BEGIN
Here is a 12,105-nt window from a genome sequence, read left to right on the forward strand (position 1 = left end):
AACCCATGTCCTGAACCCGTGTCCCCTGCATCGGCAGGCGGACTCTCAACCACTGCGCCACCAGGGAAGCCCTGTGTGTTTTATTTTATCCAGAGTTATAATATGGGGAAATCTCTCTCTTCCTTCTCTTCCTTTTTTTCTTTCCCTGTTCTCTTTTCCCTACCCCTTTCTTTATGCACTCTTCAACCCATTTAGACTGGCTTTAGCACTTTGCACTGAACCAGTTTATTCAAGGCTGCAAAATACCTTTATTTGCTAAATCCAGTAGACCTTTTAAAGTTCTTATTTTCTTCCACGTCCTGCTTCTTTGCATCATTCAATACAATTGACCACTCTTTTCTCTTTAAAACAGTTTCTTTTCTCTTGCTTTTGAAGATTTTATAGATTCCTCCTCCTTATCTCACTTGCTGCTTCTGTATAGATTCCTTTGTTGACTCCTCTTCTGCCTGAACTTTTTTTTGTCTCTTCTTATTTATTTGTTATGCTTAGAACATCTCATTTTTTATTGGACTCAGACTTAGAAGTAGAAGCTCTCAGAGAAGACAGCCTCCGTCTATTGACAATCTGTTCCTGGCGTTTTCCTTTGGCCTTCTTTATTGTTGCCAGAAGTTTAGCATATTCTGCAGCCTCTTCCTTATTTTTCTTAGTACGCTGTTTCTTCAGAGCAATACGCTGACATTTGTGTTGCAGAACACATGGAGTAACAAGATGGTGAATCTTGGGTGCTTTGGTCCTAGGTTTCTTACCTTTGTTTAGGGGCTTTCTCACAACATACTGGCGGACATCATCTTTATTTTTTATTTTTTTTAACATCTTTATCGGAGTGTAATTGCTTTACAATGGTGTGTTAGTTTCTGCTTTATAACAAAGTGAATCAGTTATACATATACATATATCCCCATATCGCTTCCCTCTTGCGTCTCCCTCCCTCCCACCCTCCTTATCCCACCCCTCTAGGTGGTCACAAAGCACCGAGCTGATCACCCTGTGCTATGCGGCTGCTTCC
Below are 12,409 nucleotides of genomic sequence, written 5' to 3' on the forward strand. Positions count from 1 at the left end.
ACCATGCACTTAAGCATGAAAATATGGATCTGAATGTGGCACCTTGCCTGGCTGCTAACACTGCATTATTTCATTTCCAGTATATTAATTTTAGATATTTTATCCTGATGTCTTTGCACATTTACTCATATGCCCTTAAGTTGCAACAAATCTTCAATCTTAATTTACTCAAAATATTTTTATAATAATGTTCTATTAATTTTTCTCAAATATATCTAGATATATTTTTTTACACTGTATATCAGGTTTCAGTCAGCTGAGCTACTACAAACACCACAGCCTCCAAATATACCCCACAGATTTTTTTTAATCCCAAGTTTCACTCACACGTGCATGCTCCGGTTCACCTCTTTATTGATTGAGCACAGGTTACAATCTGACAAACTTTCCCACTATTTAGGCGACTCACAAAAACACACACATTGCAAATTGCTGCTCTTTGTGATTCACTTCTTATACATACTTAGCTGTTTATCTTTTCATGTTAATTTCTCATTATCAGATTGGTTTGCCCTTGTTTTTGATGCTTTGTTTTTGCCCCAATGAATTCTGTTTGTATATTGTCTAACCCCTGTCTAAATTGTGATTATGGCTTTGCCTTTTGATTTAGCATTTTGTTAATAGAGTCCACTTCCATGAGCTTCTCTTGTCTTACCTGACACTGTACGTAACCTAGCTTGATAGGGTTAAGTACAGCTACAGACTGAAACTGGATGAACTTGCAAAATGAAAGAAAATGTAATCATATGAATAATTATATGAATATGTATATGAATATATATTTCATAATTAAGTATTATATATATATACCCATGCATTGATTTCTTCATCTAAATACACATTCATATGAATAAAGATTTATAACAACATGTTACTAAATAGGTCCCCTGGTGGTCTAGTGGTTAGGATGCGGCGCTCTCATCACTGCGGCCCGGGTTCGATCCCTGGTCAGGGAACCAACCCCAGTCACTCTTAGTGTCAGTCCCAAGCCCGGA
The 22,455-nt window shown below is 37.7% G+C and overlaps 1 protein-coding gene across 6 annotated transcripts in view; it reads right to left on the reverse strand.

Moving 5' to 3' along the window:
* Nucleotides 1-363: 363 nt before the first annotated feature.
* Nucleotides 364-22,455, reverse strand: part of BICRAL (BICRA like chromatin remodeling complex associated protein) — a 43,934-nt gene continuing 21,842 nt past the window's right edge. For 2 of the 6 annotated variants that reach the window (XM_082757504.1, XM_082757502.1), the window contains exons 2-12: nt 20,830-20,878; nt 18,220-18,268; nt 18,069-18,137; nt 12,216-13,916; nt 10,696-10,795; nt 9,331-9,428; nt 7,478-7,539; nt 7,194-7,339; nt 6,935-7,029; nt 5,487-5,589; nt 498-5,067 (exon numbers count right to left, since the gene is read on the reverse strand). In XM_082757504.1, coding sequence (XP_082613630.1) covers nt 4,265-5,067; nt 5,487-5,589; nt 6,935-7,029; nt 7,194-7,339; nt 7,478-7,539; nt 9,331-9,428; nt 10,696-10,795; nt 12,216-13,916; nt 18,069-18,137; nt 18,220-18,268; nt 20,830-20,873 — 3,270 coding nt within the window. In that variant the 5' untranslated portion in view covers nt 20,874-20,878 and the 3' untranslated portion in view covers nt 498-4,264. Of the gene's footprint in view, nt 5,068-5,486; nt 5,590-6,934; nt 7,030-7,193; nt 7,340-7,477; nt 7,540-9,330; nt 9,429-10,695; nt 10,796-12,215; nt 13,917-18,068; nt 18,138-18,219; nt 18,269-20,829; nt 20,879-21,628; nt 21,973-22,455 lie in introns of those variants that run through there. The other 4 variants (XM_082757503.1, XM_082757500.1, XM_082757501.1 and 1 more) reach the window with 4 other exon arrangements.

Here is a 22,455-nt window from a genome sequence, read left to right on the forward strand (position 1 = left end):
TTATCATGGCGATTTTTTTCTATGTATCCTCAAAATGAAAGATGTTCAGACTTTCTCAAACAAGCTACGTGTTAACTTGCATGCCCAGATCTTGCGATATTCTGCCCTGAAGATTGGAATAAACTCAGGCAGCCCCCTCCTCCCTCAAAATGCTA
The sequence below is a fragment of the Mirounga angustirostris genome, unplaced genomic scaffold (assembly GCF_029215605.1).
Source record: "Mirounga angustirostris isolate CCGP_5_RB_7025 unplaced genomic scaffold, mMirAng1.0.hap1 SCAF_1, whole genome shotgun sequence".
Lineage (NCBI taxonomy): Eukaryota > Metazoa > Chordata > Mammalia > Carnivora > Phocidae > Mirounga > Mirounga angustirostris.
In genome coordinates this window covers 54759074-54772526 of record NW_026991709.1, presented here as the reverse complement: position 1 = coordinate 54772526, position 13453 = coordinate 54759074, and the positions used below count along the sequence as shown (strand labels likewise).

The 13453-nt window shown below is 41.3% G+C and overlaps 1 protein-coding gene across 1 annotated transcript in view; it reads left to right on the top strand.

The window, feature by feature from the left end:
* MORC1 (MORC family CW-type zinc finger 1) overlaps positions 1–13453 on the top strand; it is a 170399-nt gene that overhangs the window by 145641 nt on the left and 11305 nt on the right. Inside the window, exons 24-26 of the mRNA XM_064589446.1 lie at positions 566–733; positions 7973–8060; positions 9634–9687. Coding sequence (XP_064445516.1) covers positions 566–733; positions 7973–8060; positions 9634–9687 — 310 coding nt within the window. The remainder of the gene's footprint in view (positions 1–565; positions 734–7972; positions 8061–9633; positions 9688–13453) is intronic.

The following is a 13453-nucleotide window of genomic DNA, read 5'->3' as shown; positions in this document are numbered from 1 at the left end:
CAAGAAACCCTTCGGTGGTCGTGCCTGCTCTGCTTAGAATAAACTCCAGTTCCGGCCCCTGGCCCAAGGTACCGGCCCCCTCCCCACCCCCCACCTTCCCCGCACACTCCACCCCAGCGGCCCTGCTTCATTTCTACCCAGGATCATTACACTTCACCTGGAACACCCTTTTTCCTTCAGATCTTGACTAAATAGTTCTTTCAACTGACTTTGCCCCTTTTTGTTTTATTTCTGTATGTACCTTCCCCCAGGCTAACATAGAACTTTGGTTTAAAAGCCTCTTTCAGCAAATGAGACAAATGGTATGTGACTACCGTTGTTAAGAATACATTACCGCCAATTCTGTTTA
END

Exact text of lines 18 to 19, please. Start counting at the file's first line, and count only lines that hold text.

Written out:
The following is a 13453-nucleotide window of genomic DNA, read 5'->3' as shown; positions in this document are numbered from 1 at the left end:
CAAGAAACCCTTCGGTGGTCGTGCCTGCTCTGCTTAGAATAAACTCCAGTTCCGGCCCCTGGCCCAAGGTACCGGCCCCCTCCCCACCCCCCACCTTCCCCGCACACTCCACCCCAGCGGCCCTGCTTCATTTCTACCCAGGATCATTACACTTCACCTGGAACACCCTTTTTCCTTCAGATCTTGACTAAATAGTTCTTTCAACTGACTTTGCCCCTTTTTGTTTTATTTCTGTATGTACCTTCCCCCAGGCTAACATAGAACTTTGGTTTAAAAGCCTCTTTCAGCAAATGAGACAAATGGTATGTGACTACCGTTGTTAAGAATACATTACCGCCAATTCTGTTTA